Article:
Project Native farmland changes hands, but McCracken won't leave
GREAT BARRINGTON — The former Project Native farm has been sold to local farmer and Select Board Chairman Sean Stanton, but the current occupant says she'll stay on the land as long as she can to move the plants and greenhouses to their new homes.
"I intend to stay through the legal limit of my time," Helia Native Nursery owner/operator Bridghe McCracken said. She plans to remain on the property until the thirty days required by law after an eviction notice have expired.
McCracken has a lease on the land that she signed in February. The lease was signed in advance of what she and the farmland's owner, Project Native, thought would be a quick approval process from the Massachusetts Department of Agriculture. The department controls the development rights to the land through the state's Agricultural Preservation Restriction program.
The department exercised its right of first refusal over the pending sale between McCracken and Project Native and, after a bidding process, awarded the land to Stanton.
As of Friday the sale to Stanton's North Plain Farm had gone through and been logged in the Southern Berkshire Registry of Deeds. The sale terminates McCracken's lease, but she's waiting for an official eviction notice before she starts the process of leaving the land.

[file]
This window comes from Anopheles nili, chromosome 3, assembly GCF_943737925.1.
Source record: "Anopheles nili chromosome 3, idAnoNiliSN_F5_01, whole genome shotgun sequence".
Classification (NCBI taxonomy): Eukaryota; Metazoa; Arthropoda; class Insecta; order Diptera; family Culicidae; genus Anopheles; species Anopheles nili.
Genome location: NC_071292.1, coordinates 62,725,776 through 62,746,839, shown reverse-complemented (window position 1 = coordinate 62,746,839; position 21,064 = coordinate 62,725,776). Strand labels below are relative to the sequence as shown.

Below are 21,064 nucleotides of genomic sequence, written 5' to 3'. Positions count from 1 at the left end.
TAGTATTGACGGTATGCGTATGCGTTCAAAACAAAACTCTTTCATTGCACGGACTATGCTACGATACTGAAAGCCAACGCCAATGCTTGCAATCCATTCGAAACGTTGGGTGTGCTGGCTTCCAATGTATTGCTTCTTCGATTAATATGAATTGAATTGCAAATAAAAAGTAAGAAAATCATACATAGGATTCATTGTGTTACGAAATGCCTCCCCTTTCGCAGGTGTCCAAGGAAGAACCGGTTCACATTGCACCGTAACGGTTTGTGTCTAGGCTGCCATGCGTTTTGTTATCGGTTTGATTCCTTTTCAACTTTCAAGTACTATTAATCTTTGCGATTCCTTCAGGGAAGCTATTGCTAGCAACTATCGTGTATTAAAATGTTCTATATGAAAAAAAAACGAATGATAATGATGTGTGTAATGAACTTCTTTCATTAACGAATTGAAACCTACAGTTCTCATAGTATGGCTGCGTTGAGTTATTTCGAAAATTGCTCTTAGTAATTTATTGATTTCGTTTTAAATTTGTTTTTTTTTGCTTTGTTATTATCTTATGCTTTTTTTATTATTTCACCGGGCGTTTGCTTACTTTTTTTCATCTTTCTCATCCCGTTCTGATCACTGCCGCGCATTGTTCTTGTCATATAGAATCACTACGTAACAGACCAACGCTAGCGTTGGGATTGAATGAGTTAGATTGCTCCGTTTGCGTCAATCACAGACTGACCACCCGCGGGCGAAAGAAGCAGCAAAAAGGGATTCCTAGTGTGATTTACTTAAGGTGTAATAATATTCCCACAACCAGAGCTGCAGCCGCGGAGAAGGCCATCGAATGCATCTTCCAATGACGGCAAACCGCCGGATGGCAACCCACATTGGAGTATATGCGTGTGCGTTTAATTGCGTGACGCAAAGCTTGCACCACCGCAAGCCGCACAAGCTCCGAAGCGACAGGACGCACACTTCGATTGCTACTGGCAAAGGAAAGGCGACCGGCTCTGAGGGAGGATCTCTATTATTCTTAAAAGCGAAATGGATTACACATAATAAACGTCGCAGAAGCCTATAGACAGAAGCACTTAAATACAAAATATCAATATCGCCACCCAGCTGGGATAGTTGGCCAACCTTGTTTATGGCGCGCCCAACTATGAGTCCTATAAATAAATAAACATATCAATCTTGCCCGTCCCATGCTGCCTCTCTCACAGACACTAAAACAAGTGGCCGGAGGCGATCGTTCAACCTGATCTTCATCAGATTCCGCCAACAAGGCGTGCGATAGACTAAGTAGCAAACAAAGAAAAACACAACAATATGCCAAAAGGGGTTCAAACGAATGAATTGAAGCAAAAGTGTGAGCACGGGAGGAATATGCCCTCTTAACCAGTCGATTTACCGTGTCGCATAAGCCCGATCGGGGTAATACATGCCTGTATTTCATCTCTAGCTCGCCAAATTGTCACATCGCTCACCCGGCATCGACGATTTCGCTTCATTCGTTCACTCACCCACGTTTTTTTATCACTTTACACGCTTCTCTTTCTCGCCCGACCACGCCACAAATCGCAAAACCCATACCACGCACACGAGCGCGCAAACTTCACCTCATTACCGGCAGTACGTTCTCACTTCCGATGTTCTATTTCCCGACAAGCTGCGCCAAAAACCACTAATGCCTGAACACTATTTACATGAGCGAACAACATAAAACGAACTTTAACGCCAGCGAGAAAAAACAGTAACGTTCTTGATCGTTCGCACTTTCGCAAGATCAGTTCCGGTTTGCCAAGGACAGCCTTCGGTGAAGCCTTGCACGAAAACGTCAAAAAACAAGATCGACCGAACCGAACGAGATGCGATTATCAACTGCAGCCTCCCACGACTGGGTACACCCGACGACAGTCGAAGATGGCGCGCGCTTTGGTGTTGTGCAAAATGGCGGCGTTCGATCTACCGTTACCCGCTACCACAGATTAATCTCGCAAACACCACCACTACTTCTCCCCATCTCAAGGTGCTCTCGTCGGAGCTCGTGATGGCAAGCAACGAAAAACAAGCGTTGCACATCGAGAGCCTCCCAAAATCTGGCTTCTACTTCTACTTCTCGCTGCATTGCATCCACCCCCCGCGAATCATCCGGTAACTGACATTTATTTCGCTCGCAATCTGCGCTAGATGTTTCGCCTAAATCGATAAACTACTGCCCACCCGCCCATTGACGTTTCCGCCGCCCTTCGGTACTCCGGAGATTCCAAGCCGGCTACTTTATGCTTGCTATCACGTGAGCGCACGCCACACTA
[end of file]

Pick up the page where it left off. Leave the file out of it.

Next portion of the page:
McCracken explained that the thirty days after the eviction notice are valuable for her. She said she is working to move the plants off the farm and believes she needs as much time as possible for the work.
"We have 7,000 plants that need to be under shade cloth and moved," McCracken said.
That's 7,000 plants that need to be moved in addition to the 1,000 already being stored by Ward's Nursery in Sheffield. McCracken said the limited water on the site makes irrigation a constant struggle, so she'll stay on site for as long as possible to avoid sharing the precious resource with Stanton's livestock.
Helia also plans to remove half of the structures on the site. In particular, the nursery will take down and transport the greenhouses for native plants on the property.
"Staying as long as legally possible isn't out of spite," McCracken said. "It's a business decision."
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